HAWAI’I JURY INSTRUCTIONS
HI 7.13 IGNORANCE OR MISTAKE OF FACT
In any prosecution for an offense, it is a defense that the Defendant engaged in the prohibited conduct under ignorance or mistake of fact if the ignorance or mistake negates the state of mind required to establish an element of the offense.
[Thus, for example, a person is provided a defense to a charge based on an intentional or knowing state of mind, if the person is mistaken (either reasonably, negligently, or recklessly) as to a fact that negates the person’s state of mind required to establish an element of the offense; however, a reckless mistake would not afford a defense to a charge based on a reckless state of mind.]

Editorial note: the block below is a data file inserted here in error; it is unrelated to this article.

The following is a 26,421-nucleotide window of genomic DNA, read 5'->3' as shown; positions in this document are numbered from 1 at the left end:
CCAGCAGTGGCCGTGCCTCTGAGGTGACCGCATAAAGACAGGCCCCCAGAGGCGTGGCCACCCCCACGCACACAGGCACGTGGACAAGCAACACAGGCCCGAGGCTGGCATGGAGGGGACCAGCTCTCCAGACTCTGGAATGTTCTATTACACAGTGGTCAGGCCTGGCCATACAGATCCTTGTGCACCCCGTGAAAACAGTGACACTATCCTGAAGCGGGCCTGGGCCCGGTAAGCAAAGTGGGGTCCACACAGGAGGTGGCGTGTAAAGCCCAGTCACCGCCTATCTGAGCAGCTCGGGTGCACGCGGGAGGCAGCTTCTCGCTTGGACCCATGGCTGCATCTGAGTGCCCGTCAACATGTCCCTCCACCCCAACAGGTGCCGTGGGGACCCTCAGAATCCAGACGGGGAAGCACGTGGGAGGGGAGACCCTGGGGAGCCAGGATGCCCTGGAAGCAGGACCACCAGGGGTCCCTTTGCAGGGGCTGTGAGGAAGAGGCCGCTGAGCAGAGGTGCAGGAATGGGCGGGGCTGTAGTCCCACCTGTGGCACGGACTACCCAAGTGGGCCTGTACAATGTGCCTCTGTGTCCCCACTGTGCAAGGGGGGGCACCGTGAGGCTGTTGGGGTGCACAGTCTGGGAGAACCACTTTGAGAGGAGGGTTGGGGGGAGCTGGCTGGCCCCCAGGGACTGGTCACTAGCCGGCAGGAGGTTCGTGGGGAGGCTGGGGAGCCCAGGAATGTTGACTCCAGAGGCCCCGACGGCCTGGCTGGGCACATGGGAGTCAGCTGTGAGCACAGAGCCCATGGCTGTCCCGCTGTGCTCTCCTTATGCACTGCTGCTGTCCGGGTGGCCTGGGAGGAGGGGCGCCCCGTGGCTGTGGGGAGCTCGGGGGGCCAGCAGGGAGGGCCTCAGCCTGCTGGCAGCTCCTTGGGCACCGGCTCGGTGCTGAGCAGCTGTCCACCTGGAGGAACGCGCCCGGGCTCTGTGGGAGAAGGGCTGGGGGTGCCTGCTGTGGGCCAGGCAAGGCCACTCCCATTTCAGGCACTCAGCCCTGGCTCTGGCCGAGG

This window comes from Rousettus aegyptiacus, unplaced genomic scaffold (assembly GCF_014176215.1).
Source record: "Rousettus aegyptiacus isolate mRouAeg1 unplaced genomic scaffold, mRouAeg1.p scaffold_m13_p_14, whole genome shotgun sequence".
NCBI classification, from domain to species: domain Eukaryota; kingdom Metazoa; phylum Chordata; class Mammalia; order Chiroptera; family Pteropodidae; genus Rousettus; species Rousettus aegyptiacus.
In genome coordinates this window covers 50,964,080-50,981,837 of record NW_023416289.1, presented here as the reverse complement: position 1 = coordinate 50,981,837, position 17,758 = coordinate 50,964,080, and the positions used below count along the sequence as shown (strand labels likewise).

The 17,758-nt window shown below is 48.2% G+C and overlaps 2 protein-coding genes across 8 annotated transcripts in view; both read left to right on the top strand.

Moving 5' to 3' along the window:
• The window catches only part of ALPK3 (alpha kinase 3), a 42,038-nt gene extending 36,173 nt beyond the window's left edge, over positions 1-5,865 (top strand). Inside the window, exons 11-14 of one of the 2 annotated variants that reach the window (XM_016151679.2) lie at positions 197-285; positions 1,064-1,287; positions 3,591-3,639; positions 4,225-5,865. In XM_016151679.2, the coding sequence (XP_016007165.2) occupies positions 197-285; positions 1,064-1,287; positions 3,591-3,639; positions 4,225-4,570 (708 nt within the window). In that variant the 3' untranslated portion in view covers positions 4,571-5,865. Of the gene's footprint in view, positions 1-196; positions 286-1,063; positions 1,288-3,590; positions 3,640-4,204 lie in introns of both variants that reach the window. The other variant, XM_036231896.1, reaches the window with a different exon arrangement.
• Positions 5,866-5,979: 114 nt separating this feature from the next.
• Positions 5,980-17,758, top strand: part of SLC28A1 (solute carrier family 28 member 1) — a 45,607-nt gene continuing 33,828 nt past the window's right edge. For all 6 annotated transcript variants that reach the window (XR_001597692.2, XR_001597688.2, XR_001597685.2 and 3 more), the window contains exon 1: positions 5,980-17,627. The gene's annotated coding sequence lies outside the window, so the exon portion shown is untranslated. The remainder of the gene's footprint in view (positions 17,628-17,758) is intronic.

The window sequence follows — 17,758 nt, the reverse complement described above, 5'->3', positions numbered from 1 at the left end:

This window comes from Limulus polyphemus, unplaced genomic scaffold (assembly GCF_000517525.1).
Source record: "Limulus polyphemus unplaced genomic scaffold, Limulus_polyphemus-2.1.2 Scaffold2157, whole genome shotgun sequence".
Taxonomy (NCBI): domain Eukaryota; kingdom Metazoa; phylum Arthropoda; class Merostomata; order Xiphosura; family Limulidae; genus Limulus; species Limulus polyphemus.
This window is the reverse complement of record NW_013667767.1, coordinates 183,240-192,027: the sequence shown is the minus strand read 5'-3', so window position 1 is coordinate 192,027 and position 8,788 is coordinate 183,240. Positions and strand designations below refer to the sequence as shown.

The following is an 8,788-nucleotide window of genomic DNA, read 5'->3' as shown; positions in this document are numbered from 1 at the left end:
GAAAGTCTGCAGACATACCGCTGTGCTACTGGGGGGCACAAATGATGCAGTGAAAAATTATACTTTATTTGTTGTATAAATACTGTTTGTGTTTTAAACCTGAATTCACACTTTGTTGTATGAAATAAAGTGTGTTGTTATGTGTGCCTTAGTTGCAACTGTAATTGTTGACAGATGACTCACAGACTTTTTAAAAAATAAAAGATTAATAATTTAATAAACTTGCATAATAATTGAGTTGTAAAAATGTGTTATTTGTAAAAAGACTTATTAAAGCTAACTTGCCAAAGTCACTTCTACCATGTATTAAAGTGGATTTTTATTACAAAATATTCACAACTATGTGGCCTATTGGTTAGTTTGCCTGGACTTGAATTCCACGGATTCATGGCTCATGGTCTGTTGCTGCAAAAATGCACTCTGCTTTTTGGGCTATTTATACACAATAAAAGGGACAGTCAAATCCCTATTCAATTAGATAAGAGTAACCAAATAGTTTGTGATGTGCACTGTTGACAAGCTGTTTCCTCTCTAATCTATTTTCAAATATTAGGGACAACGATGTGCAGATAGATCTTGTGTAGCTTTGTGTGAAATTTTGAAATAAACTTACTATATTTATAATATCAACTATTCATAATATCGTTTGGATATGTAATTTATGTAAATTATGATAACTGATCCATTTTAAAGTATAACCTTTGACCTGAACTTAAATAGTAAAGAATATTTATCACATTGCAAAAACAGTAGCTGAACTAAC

[Although ignorance or mistake would otherwise afford a defense to the offense charged, the defense is not available if the Defendant would be guilty of another offense had the situation been as the Defendant supposed. In such a case, the Defendant may be convicted of the offense of which the Defendant would be guilty had the situation been as the Defendant supposed.]
The burden is upon the prosecution to prove beyond a reasonable doubt that the Defendant was not ignorant or mistaken as to a fact that negates the state of mind required to establish an element of the offense. If the prosecution fails to meet its burden, then you must find the Defendant not guilty.